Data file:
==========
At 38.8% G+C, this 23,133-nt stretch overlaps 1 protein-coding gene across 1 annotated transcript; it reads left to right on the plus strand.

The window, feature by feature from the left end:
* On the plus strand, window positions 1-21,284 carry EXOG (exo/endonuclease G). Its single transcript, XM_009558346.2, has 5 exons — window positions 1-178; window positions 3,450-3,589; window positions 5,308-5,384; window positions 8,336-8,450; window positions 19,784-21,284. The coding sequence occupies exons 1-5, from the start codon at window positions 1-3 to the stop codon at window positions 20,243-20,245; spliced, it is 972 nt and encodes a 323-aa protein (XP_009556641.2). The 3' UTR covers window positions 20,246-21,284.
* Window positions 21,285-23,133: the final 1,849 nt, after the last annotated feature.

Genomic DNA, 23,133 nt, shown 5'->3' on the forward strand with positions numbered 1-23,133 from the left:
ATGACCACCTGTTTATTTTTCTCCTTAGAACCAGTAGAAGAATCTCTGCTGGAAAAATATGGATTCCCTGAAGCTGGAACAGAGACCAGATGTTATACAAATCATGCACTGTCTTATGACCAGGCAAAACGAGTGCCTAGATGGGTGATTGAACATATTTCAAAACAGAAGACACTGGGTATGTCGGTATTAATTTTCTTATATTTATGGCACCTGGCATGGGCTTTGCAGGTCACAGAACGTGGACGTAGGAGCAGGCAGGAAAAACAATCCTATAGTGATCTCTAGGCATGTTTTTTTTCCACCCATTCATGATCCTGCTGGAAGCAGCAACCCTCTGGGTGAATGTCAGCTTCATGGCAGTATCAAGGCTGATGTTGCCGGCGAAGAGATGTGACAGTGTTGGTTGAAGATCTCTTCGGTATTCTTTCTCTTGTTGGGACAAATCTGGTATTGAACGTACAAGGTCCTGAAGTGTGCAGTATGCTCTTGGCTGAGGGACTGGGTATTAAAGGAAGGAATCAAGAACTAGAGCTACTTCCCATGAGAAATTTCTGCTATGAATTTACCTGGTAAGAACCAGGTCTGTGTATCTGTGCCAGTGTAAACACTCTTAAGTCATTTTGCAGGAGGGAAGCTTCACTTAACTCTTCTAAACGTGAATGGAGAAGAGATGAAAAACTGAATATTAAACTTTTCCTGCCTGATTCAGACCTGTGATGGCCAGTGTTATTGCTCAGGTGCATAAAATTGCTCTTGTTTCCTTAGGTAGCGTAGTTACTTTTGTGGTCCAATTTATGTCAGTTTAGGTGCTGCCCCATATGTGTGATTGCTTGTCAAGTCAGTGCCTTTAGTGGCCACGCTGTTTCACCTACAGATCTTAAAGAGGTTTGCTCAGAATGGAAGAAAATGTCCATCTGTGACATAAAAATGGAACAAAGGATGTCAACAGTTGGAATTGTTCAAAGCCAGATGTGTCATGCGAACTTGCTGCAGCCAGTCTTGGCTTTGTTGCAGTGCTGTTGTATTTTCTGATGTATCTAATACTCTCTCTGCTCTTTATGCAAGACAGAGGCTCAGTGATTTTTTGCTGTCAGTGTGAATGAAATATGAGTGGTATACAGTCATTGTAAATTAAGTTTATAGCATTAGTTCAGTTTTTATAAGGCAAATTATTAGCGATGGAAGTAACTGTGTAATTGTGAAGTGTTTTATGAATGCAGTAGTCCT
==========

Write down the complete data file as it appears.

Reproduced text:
At 38.8% G+C, this 23,133-nt stretch overlaps 1 protein-coding gene across 1 annotated transcript; it reads left to right on the plus strand.

The window, feature by feature from the left end:
* On the plus strand, window positions 1-21,284 carry EXOG (exo/endonuclease G). Its single transcript, XM_009558346.2, has 5 exons — window positions 1-178; window positions 3,450-3,589; window positions 5,308-5,384; window positions 8,336-8,450; window positions 19,784-21,284. The coding sequence occupies exons 1-5, from the start codon at window positions 1-3 to the stop codon at window positions 20,243-20,245; spliced, it is 972 nt and encodes a 323-aa protein (XP_009556641.2). The 3' UTR covers window positions 20,246-21,284.
* Window positions 21,285-23,133: the final 1,849 nt, after the last annotated feature.

Genomic DNA, 23,133 nt, shown 5'->3' on the forward strand with positions numbered 1-23,133 from the left:
ATGACCACCTGTTTATTTTTCTCCTTAGAACCAGTAGAAGAATCTCTGCTGGAAAAATATGGATTCCCTGAAGCTGGAACAGAGACCAGATGTTATACAAATCATGCACTGTCTTATGACCAGGCAAAACGAGTGCCTAGATGGGTGATTGAACATATTTCAAAACAGAAGACACTGGGTATGTCGGTATTAATTTTCTTATATTTATGGCACCTGGCATGGGCTTTGCAGGTCACAGAACGTGGACGTAGGAGCAGGCAGGAAAAACAATCCTATAGTGATCTCTAGGCATGTTTTTTTTCCACCCATTCATGATCCTGCTGGAAGCAGCAACCCTCTGGGTGAATGTCAGCTTCATGGCAGTATCAAGGCTGATGTTGCCGGCGAAGAGATGTGACAGTGTTGGTTGAAGATCTCTTCGGTATTCTTTCTCTTGTTGGGACAAATCTGGTATTGAACGTACAAGGTCCTGAAGTGTGCAGTATGCTCTTGGCTGAGGGACTGGGTATTAAAGGAAGGAATCAAGAACTAGAGCTACTTCCCATGAGAAATTTCTGCTATGAATTTACCTGGTAAGAACCAGGTCTGTGTATCTGTGCCAGTGTAAACACTCTTAAGTCATTTTGCAGGAGGGAAGCTTCACTTAACTCTTCTAAACGTGAATGGAGAAGAGATGAAAAACTGAATATTAAACTTTTCCTGCCTGATTCAGACCTGTGATGGCCAGTGTTATTGCTCAGGTGCATAAAATTGCTCTTGTTTCCTTAGGTAGCGTAGTTACTTTTGTGGTCCAATTTATGTCAGTTTAGGTGCTGCCCCATATGTGTGATTGCTTGTCAAGTCAGTGCCTTTAGTGGCCACGCTGTTTCACCTACAGATCTTAAAGAGGTTTGCTCAGAATGGAAGAAAATGTCCATCTGTGACATAAAAATGGAACAAAGGATGTCAACAGTTGGAATTGTTCAAAGCCAGATGTGTCATGCGAACTTGCTGCAGCCAGTCTTGGCTTTGTTGCAGTGCTGTTGTATTTTCTGATGTATCTAATACTCTCTCTGCTCTTTATGCAAGACAGAGGCTCAGTGATTTTTTGCTGTCAGTGTGAATGAAATATGAGTGGTATACAGTCATTGTAAATTAAGTTTATAGCATTAGTTCAGTTTTTATAAGGCAAATTATTAGCGATGGAAGTAACTGTGTAATTGTGAAGTGTTTTATGAATGCAGTAGTCCT